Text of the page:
Wednesday, October 5, 2005
1658: Maria d’Este, future queen consort of King James II, is born at Modena, Italy. Her delivery of a healthy son (and thus a Catholic heir) triggers the Whig coup that will oust James from the throne.
1665: The Christian-Albrechts-Universität zu Kiel (often known simply as the University of Kiel) is founded.
1829: New York City lawyer Chester Alan Arthur is born at Fairfield, Vermont. As President, one of his biggest objectives will be to cut tariffs to reduce the embarrassing surpluses the Government keeps running.
1902: Ray Arthur Kroc, the former traveling salesman who did more than anyone to create American fast food culture, is born at Oak Park, Illinois.
1921: The first baseball World Series game is broadcast on radio. The New York Yankees beat the New York Giants at the Polo Grounds, 3-0. The Giants will win the Series, though.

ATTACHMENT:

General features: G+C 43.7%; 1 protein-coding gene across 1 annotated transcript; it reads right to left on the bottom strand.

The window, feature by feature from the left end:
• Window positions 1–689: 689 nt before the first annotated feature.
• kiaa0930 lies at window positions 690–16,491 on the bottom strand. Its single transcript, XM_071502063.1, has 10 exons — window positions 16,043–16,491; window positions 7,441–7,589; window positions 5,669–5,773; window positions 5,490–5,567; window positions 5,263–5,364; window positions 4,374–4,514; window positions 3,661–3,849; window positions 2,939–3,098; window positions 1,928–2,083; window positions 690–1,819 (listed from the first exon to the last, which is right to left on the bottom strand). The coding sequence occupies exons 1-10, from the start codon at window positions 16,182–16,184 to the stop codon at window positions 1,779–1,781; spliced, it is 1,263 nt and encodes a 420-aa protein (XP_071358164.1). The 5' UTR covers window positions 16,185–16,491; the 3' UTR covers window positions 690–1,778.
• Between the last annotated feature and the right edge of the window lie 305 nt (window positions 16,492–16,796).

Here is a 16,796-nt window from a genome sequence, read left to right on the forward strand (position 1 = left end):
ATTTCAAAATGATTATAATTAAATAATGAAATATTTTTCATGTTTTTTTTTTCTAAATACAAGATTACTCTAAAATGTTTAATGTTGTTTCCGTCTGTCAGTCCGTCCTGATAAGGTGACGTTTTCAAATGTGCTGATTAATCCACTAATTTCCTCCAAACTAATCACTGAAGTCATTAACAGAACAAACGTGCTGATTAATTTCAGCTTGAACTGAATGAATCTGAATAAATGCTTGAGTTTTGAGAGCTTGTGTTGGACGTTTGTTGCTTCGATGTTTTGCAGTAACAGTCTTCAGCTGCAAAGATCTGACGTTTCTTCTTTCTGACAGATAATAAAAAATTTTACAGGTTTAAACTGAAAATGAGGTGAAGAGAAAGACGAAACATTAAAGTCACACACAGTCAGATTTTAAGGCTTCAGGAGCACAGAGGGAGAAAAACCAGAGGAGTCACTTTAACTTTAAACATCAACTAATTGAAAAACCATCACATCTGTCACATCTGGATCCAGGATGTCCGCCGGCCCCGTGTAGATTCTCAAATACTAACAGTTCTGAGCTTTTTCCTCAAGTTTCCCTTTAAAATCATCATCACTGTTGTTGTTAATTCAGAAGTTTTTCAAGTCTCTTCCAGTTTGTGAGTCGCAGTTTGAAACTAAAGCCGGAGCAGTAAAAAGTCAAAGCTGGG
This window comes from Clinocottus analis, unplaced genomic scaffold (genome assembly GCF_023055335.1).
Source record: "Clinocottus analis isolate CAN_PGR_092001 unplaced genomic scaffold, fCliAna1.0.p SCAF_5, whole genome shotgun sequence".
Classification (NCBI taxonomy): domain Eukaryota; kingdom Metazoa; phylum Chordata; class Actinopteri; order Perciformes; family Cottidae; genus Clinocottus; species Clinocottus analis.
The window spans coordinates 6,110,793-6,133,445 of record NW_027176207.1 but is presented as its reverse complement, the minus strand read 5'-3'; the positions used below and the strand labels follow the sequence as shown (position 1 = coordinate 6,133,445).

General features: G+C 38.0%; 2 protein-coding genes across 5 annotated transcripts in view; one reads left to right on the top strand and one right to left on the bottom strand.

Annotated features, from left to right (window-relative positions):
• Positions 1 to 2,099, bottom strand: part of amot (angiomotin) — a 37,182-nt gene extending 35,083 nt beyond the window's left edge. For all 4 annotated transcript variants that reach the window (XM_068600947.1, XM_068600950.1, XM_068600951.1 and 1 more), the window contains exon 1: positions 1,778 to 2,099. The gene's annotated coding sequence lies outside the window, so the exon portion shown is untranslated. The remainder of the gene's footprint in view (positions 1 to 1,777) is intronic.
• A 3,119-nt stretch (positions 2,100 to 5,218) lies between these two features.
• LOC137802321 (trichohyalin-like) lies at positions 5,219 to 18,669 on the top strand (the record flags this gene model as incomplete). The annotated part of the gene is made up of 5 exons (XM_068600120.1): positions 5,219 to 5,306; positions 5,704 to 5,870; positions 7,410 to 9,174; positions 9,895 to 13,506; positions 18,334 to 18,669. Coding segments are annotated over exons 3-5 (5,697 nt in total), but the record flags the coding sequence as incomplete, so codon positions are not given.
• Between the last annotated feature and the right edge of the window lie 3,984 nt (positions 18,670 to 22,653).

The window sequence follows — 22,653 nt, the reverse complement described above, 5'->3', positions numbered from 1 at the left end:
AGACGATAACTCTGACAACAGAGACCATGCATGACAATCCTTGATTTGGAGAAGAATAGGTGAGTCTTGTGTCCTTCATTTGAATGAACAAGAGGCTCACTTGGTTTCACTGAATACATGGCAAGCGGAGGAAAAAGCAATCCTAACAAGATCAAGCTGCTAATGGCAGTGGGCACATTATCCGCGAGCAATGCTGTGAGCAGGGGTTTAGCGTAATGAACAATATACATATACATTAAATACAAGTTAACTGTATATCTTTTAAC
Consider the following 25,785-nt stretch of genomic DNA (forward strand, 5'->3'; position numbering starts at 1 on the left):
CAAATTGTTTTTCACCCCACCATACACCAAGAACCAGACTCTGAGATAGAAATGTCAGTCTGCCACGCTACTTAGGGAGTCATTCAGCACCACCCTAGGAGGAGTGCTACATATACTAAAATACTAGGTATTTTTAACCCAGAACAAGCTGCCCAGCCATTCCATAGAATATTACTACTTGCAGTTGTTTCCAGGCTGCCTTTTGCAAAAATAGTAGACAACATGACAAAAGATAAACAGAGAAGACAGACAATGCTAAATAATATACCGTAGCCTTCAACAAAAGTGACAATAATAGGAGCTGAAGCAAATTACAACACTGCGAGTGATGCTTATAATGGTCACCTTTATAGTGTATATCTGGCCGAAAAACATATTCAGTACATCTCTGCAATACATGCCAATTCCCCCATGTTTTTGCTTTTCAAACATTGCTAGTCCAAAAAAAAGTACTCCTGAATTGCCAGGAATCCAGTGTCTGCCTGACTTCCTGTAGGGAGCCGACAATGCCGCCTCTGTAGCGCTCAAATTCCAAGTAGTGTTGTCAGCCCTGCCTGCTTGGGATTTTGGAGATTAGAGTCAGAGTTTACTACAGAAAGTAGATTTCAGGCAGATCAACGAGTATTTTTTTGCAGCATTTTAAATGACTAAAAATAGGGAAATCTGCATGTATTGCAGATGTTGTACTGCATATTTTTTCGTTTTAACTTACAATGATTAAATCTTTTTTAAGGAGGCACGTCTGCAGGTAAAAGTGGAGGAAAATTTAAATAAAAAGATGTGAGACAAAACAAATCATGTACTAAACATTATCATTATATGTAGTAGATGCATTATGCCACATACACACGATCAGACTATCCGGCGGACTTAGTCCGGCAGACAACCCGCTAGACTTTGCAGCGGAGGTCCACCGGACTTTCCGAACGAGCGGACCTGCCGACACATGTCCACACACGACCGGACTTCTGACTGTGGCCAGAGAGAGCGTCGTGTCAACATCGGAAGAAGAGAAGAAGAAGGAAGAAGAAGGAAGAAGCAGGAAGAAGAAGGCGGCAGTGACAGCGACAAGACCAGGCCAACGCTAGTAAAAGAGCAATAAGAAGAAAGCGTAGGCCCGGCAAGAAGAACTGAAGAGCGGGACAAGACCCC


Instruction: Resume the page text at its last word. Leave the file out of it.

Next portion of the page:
1936: Two hundred miners and other unemployed workers set out on a march from Jarrow to London to petition Parliament for relief. They won't get it.
1941: Former Supreme Court Justice Louis Dembitz Brandeis (Harvard Law 1877) dies at Washington, D.C.
1953: California Governor and failed Vice Presidential candidate Earl Warren (UC-Berkeley Law 1914) is sworn in as Chief Justice of the United States.
1962: The Beatles release “Love Me Do” in Britain. It will be the band’s first hit.
1969: The BBC decides to offer something completely different, and comes up with the debut of Monty Python’s Flying Circus.